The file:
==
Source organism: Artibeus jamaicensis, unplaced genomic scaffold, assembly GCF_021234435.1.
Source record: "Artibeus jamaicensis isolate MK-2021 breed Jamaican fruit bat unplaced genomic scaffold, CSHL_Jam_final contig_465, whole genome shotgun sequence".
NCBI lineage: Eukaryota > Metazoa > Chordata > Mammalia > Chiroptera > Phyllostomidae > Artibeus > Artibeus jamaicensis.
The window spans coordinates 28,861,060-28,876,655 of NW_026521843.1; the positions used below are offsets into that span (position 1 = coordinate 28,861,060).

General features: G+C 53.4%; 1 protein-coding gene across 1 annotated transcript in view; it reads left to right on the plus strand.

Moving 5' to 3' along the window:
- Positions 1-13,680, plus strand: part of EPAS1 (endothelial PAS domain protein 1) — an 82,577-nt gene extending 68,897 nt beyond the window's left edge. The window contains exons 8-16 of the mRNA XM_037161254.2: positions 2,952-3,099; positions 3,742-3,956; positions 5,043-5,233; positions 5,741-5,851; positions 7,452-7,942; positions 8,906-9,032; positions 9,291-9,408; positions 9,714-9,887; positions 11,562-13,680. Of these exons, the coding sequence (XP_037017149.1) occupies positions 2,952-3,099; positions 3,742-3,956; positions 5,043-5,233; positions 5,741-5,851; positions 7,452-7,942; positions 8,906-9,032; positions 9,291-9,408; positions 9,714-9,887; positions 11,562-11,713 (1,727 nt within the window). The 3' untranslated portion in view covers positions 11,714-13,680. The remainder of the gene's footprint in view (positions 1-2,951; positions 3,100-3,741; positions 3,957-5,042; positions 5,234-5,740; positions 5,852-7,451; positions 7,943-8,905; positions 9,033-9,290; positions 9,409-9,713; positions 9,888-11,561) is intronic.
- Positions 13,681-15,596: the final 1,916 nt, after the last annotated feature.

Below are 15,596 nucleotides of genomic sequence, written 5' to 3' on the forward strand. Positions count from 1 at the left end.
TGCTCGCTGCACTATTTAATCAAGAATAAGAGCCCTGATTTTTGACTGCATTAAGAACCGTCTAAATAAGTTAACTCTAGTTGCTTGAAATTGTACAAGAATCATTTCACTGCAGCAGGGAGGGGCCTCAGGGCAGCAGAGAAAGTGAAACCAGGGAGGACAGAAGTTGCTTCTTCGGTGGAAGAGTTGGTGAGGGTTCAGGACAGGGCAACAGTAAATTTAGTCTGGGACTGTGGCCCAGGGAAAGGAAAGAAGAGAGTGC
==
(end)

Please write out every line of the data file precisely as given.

Source organism: Artibeus jamaicensis, unplaced genomic scaffold, assembly GCF_021234435.1.
Source record: "Artibeus jamaicensis isolate MK-2021 breed Jamaican fruit bat unplaced genomic scaffold, CSHL_Jam_final contig_465, whole genome shotgun sequence".
NCBI lineage: Eukaryota > Metazoa > Chordata > Mammalia > Chiroptera > Phyllostomidae > Artibeus > Artibeus jamaicensis.
The window spans coordinates 28,861,060-28,876,655 of NW_026521843.1; the positions used below are offsets into that span (position 1 = coordinate 28,861,060).

General features: G+C 53.4%; 1 protein-coding gene across 1 annotated transcript in view; it reads left to right on the plus strand.

Moving 5' to 3' along the window:
- Positions 1-13,680, plus strand: part of EPAS1 (endothelial PAS domain protein 1) — an 82,577-nt gene extending 68,897 nt beyond the window's left edge. The window contains exons 8-16 of the mRNA XM_037161254.2: positions 2,952-3,099; positions 3,742-3,956; positions 5,043-5,233; positions 5,741-5,851; positions 7,452-7,942; positions 8,906-9,032; positions 9,291-9,408; positions 9,714-9,887; positions 11,562-13,680. Of these exons, the coding sequence (XP_037017149.1) occupies positions 2,952-3,099; positions 3,742-3,956; positions 5,043-5,233; positions 5,741-5,851; positions 7,452-7,942; positions 8,906-9,032; positions 9,291-9,408; positions 9,714-9,887; positions 11,562-11,713 (1,727 nt within the window). The 3' untranslated portion in view covers positions 11,714-13,680. The remainder of the gene's footprint in view (positions 1-2,951; positions 3,100-3,741; positions 3,957-5,042; positions 5,234-5,740; positions 5,852-7,451; positions 7,943-8,905; positions 9,033-9,290; positions 9,409-9,713; positions 9,888-11,561) is intronic.
- Positions 13,681-15,596: the final 1,916 nt, after the last annotated feature.

Below are 15,596 nucleotides of genomic sequence, written 5' to 3' on the forward strand. Positions count from 1 at the left end.
TGCTCGCTGCACTATTTAATCAAGAATAAGAGCCCTGATTTTTGACTGCATTAAGAACCGTCTAAATAAGTTAACTCTAGTTGCTTGAAATTGTACAAGAATCATTTCACTGCAGCAGGGAGGGGCCTCAGGGCAGCAGAGAAAGTGAAACCAGGGAGGACAGAAGTTGCTTCTTCGGTGGAAGAGTTGGTGAGGGTTCAGGACAGGGCAACAGTAAATTTAGTCTGGGACTGTGGCCCAGGGAAAGGAAAGAAGAGAGTGC